Pigs and tomatoes may be a winning combination on the breakfast plate, but how about housing them together? Sarah Trickett reports
A housing unit with pigs at ground level and tomato plants in greenhouses on the first floor may seem like a crazy idea, but such a unit could soon be taking shape in Denmark, according to architect Nee Rentz-Petersen.
With 20% of Danish greenhouse gas emissions coming from agriculture, the “Pig City” concept hinges on reducing CO2 emissions and making pig farming sustainable and odour free.
“The unit is planned to be carbon neutral in production and would combine an annual production of about 20,000 finishers (750 sows) with 1100t of tomatoes. The idea is the greenhouses will benefit from the heat generated from the pigs while the manure will be used as fertiliser,” explained Ms Rentz-Petersen, who took on the project for her PhD thesis.
Estimated to cost about 100m DKK (£12.3m), the 27,000 sq m areas on each floor is still in the planning phase but aims to be environmentally friendly, have high welfare conditions and create a better work environment. It will be a first for the industry.
The synergy effects are obvious, explains Ms Rentz-Peterson. “Tomatoes need fertiliser to grow and pig manure contains phosphate and ammonia, so it will be a win-win situation,” she said.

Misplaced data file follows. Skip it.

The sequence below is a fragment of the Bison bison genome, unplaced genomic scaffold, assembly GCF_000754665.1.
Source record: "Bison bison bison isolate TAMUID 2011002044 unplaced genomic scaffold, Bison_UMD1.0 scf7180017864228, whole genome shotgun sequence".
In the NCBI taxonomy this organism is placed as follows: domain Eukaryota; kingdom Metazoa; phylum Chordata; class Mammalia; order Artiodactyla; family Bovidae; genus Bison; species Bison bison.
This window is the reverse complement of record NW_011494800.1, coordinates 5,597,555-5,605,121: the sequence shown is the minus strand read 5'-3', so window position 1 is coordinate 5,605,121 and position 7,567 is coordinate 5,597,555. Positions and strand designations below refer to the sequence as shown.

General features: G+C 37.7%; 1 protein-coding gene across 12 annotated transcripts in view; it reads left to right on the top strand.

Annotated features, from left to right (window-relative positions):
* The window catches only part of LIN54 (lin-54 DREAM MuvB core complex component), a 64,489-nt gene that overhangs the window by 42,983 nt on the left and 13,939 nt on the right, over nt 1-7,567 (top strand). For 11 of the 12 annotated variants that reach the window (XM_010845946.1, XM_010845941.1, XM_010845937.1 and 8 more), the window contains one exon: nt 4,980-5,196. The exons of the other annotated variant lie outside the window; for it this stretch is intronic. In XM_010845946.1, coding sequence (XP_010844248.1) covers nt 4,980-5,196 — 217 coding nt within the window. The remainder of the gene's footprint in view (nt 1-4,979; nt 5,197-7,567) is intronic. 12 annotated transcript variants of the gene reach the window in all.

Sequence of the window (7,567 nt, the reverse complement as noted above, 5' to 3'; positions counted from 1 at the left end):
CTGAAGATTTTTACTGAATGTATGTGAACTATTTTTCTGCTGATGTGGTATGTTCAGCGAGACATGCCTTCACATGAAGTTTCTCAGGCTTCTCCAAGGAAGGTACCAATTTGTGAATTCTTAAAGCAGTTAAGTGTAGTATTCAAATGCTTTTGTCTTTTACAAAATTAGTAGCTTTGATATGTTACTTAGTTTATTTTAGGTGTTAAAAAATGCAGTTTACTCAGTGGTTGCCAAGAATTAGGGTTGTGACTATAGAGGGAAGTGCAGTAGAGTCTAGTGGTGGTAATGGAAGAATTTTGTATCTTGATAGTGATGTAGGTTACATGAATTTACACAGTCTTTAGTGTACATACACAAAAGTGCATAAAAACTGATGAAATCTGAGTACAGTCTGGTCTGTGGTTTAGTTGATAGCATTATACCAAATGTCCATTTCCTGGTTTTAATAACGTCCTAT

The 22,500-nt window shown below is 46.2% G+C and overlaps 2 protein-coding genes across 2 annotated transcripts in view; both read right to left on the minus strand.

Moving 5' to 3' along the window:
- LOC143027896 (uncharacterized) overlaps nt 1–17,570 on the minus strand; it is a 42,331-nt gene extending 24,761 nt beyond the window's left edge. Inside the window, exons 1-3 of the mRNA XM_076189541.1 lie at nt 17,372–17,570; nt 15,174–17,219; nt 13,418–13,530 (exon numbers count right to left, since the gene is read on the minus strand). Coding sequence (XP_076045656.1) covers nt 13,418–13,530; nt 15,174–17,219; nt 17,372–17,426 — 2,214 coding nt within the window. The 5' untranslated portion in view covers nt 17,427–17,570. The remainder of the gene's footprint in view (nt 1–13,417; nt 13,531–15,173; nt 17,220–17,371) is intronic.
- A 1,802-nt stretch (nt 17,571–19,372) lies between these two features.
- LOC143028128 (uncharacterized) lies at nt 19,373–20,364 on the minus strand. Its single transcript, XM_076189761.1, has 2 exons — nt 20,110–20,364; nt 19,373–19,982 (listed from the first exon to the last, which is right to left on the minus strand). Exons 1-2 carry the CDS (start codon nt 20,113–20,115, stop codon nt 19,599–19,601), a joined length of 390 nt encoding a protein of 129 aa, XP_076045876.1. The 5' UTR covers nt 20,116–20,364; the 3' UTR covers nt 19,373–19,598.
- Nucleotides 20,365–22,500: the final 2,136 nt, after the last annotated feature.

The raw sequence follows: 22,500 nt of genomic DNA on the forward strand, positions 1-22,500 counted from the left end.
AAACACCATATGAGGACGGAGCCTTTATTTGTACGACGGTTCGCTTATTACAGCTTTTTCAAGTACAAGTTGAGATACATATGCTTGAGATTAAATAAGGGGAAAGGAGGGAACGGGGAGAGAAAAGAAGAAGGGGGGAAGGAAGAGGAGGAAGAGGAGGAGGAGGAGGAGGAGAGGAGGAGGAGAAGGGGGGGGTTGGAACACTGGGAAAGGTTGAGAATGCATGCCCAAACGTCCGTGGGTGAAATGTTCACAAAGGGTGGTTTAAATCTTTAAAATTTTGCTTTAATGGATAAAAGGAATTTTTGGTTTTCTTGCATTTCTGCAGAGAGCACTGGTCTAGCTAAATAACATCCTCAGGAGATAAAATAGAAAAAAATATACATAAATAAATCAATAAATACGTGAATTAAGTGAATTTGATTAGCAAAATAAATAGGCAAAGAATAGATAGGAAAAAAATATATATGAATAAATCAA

The building will operate a birth-to-slaughter principle, meaning all pigs remain in one of 26 housing units until slaughter. Welfare will also be maximised by using larger sow stalls, providing straw and loose-housing dry sows. The unit will also contain an abattoir, removing stress from transportation.
A biogas plant and slurry separator will also be installed, with slurry and other waste going to the biogas plant and surplus energy used to heat the greenhouses. The purified liquid fraction will be used to water the plants.
If planning permission allows, building will commence next year and will be finished by 2012. The unit will also contain a visitors centre and farm shop.